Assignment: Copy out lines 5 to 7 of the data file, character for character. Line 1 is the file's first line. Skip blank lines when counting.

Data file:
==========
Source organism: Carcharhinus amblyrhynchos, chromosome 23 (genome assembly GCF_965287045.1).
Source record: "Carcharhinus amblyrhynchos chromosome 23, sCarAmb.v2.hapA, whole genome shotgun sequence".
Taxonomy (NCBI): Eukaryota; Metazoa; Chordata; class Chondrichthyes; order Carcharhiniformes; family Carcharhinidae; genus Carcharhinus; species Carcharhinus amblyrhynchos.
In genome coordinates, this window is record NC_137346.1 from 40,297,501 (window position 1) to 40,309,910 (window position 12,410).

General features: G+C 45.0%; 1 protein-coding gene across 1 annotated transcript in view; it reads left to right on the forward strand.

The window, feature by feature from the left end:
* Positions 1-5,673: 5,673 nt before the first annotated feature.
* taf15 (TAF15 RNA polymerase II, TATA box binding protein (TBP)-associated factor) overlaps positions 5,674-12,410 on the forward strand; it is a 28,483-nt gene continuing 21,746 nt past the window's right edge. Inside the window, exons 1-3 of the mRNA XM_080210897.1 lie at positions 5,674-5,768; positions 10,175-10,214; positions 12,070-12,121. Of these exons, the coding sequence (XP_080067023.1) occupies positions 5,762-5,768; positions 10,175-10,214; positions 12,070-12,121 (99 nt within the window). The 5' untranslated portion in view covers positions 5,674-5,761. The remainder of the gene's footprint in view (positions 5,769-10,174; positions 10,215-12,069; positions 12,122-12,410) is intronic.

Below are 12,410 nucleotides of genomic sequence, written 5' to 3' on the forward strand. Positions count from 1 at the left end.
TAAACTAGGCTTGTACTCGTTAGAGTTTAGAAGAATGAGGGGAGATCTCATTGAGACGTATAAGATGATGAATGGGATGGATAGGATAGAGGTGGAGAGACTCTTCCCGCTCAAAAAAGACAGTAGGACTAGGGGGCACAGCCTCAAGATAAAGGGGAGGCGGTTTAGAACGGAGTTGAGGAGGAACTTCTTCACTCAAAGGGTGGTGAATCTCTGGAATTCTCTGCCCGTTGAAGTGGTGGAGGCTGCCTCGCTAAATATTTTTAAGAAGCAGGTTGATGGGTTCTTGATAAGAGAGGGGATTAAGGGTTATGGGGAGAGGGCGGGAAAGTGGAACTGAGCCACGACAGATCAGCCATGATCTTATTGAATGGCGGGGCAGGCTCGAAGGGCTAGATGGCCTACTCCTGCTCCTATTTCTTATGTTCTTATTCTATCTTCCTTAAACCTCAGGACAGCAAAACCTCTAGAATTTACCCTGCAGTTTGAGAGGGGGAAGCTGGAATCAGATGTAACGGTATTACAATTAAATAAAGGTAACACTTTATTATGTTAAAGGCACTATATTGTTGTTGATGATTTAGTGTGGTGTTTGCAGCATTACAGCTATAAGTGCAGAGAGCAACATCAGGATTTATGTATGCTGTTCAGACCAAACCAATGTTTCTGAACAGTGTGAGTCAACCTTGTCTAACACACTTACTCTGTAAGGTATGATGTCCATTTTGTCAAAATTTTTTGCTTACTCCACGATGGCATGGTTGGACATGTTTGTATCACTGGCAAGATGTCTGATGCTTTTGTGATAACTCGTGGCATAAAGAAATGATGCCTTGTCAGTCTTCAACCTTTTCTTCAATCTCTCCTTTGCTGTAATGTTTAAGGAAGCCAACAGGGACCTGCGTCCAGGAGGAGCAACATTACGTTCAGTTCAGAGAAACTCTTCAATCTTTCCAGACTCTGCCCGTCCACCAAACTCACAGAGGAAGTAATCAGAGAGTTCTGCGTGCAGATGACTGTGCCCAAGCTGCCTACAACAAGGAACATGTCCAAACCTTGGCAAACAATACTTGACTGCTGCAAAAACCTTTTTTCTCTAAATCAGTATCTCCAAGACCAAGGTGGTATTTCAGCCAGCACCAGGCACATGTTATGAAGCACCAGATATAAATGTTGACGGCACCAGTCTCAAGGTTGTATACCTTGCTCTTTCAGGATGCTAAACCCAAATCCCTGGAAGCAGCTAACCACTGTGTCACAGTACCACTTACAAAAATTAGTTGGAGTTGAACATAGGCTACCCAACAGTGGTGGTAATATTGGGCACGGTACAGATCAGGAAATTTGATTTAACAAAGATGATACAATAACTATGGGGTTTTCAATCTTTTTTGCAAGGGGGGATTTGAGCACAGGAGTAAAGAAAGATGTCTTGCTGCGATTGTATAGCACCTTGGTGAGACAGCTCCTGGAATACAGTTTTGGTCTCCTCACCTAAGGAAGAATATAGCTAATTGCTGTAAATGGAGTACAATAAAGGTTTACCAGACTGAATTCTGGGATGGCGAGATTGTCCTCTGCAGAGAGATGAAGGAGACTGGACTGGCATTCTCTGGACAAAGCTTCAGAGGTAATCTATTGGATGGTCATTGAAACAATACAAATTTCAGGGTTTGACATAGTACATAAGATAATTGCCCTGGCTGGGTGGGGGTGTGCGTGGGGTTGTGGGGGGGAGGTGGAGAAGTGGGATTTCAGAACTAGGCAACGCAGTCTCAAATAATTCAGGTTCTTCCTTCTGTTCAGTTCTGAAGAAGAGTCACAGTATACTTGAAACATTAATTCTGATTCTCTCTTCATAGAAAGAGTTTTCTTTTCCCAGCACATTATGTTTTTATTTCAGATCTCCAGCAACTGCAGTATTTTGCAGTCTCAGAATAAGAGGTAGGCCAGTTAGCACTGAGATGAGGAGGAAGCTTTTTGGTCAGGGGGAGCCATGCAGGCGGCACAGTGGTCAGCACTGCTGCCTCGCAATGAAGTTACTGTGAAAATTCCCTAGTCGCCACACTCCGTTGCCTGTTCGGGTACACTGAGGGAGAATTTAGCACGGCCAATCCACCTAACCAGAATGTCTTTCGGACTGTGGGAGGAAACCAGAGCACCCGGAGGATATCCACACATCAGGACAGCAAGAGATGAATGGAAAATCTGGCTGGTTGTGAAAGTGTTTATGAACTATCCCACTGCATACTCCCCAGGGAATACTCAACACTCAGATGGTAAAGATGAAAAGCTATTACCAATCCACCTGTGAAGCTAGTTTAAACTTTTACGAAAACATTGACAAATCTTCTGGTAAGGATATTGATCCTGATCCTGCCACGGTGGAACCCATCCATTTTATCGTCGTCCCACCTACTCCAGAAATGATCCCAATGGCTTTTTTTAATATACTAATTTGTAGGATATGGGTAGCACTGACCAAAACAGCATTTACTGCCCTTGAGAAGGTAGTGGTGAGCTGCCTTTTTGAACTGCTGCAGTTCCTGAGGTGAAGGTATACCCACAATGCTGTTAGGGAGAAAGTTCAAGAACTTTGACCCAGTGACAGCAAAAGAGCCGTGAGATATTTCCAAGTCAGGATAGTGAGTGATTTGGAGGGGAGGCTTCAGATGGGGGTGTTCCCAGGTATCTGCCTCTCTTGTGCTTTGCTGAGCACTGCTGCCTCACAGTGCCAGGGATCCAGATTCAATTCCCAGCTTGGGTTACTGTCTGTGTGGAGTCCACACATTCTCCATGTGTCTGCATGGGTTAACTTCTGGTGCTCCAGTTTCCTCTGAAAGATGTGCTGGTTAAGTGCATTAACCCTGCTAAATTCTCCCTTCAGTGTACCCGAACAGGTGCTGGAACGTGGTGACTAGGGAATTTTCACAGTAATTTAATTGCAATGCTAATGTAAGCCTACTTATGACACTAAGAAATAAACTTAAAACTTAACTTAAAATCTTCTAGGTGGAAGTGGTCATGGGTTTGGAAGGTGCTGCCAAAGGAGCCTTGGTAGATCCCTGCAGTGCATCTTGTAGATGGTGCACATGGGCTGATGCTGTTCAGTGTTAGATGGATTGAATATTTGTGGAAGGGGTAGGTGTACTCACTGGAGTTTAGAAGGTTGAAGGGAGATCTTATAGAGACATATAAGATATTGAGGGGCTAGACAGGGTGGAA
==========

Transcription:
General features: G+C 45.0%; 1 protein-coding gene across 1 annotated transcript in view; it reads left to right on the forward strand.

The window, feature by feature from the left end:
* Positions 1-5,673: 5,673 nt before the first annotated feature.